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Club and coach form winning partnership at Eaglemont

17 May 2017

Shane Scrutton has been the club coach at Eaglemont Tennis Club since 2002, and was recently offered a contract to spend another 5 years at the club, an unusually long time frame for such a contract to run. So what is the secret behind such a successful pairing?

It’s simple, says club President Rob Edgley. “Our coach has become synonymous with the club itself. Shane is the face of the club and we basically operate on the premise that the more successful his business is, the more successful we will be as a club.”

Shane has been given several responsibilities at the club, which is of great assistance to the volunteer committee. He is on both the General and Junior committee, attends meetings and is heavily involved in the selection process for junior and Pennant teams. He is also responsible for recruiting new members to the club through his coaching program, running the Club Championships, Club Open Days and Parent Information sessions.

The Eaglemont committee has the view that every major project and improvement that is undertaken has to have joint benefits for both members and the coaching business. They understand that more kids coming down to the club for coaching leads to more junior competition teams and more families that engage with the club. This then leads to increased membership numbers. For example, a recently completed project to add LED lighting to 4 courts meant that the club was able to increase the hours of court access for coaching programs. This in turn increases the revenue that the club can earn from its coaching contract. This was a win-win situation that enabled Shane’s business to grow whilst at the same time increasing revenue and the potential membership pool for the club.

So how do you go about negotiating an agreement that works well for both parties? Here are Shane’s tips for ensuring a win-win outcome.

  • It is essential that a contract be negotiated which sets out the clear responsibilities of the club and the coach, and the many shared responsibilities.
  • The true impact of the coach needs to be acknowledged, including any volunteer responsibilities, and also recognise that the coach is running a business at the club.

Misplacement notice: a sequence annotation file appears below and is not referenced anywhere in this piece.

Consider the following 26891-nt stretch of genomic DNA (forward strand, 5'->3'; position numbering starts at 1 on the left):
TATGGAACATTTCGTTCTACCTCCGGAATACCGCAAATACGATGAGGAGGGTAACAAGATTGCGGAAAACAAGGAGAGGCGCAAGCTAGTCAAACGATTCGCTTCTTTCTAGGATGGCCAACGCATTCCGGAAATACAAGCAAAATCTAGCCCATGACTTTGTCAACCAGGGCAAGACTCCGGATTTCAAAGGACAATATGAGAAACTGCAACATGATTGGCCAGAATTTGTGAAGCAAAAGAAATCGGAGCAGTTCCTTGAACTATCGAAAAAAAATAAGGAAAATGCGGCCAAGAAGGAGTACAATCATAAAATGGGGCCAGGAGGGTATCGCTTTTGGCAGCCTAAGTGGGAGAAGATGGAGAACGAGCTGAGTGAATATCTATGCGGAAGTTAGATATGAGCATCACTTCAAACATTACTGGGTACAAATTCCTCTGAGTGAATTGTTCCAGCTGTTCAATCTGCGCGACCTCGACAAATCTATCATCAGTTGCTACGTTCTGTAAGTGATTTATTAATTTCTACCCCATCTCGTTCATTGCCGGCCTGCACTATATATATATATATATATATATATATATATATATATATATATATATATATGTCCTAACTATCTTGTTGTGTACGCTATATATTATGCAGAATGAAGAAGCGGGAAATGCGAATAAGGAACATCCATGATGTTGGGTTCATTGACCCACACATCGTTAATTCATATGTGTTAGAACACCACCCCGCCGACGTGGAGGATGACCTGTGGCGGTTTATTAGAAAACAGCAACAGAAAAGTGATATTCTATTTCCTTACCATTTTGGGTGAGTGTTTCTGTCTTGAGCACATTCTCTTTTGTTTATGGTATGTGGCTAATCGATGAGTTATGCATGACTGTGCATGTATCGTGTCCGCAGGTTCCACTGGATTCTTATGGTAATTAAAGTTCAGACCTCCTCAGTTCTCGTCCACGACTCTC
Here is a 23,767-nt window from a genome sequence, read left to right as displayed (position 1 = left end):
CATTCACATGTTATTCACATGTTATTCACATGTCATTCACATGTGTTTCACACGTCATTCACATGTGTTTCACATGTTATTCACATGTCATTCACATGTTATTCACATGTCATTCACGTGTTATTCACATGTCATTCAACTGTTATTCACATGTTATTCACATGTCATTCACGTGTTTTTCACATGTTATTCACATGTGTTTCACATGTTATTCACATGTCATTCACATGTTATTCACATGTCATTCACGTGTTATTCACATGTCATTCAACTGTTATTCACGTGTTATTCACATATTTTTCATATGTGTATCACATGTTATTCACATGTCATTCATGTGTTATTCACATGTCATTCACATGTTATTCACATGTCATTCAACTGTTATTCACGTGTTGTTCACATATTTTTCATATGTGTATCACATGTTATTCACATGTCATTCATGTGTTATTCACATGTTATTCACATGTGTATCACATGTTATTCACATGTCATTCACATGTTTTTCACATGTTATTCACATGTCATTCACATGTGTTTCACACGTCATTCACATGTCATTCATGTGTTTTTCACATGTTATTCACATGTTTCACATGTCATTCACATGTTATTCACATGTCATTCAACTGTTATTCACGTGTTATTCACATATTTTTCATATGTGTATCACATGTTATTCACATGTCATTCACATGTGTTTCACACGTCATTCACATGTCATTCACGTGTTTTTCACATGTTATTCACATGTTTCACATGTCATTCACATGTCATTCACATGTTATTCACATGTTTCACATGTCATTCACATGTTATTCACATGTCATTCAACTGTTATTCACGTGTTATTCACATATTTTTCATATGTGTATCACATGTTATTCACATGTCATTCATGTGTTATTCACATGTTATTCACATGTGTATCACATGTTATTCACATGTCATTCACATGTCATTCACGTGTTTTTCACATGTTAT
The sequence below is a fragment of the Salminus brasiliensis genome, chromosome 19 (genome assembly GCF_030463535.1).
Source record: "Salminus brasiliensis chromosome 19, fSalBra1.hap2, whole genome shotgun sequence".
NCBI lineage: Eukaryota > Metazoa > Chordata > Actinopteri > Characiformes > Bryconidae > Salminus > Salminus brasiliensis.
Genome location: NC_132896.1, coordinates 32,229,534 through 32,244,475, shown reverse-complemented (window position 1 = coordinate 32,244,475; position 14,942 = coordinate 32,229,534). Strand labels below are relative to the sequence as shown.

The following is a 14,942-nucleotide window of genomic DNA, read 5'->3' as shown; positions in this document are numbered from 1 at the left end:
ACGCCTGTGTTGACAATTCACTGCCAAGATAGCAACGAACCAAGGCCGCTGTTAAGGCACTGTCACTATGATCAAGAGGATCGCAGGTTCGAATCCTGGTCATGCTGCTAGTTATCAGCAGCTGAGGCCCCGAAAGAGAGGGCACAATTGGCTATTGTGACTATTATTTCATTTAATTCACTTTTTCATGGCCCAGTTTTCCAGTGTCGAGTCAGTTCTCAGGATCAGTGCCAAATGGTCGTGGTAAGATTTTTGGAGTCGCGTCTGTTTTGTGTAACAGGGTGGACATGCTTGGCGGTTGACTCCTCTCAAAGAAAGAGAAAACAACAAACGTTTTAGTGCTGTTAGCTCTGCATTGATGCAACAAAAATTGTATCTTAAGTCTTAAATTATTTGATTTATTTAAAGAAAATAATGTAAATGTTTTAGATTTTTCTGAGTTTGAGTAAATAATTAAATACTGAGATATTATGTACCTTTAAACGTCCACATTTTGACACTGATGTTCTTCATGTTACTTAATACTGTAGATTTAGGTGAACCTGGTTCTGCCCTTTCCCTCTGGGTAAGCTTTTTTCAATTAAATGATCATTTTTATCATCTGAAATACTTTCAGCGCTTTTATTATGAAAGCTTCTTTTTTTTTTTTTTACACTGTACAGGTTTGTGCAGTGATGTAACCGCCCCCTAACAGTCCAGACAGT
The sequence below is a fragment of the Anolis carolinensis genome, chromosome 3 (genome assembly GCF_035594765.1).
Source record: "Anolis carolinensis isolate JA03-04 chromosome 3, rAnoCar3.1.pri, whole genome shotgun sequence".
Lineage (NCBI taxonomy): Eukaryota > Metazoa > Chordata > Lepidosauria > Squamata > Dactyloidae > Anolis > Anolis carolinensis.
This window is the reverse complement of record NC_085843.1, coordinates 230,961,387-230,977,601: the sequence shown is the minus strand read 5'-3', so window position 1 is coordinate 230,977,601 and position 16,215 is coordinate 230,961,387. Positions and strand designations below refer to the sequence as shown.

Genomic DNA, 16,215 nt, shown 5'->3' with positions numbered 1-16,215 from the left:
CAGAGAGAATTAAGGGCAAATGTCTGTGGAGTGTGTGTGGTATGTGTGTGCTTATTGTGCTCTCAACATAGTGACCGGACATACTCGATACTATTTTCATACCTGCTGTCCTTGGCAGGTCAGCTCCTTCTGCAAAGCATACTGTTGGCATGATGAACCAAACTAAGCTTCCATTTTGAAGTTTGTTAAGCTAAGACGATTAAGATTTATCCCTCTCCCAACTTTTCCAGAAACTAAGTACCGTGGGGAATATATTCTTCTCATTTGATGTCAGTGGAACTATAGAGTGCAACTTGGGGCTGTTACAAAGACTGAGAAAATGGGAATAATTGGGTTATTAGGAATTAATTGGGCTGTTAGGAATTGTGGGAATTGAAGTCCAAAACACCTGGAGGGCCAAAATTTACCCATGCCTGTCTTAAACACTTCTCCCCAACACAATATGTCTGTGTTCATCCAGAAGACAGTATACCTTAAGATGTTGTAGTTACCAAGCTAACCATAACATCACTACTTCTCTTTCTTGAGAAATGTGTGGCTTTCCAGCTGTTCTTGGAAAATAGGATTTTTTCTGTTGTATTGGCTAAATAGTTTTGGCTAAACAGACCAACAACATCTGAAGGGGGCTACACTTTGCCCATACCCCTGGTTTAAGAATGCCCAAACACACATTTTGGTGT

• The tremendous amount of effort and time that club committee put into the club should also be acknowledged.
  • Ultimately the club and the coach should be both headed in the same direction and share a common vision – to grow the sport at the grassroots level, provide playing opportunities for club members, and have a focus on making tennis accessible and equitable for all members of the community.
  • Recognise that in a competitive sports environment, club and coach need to work together to provide a friendly and welcoming environment for the community.

“At the end of the day, the success of the coaching business should have a direct result on the performance of the club, and vice-versa,” said Shane. “Therefore, it is essential that there is an environment of mutual respect and support between both parties. It is imperative to have a document in place detailing what should happen in the event of a disagreement, so that issues can be successfully resolved.”

Rob echoed Shane’s comments, saying “The success of the partnership, as in any partnership, comes down to mutual respect and trust that each party is going to hold up their end of the agreement. We negotiated many shared responsibilities into the contract that kept everyone engaged and working in the same direction. We are always bouncing ideas off each other as to how we can increase participation at our club.”

Eaglemont made use of the Tennis Australia Club Coach Agreement Template to assist with negotiating a new contract with Shane. You can apply to access the template on the Club/ Coach Relationships page.

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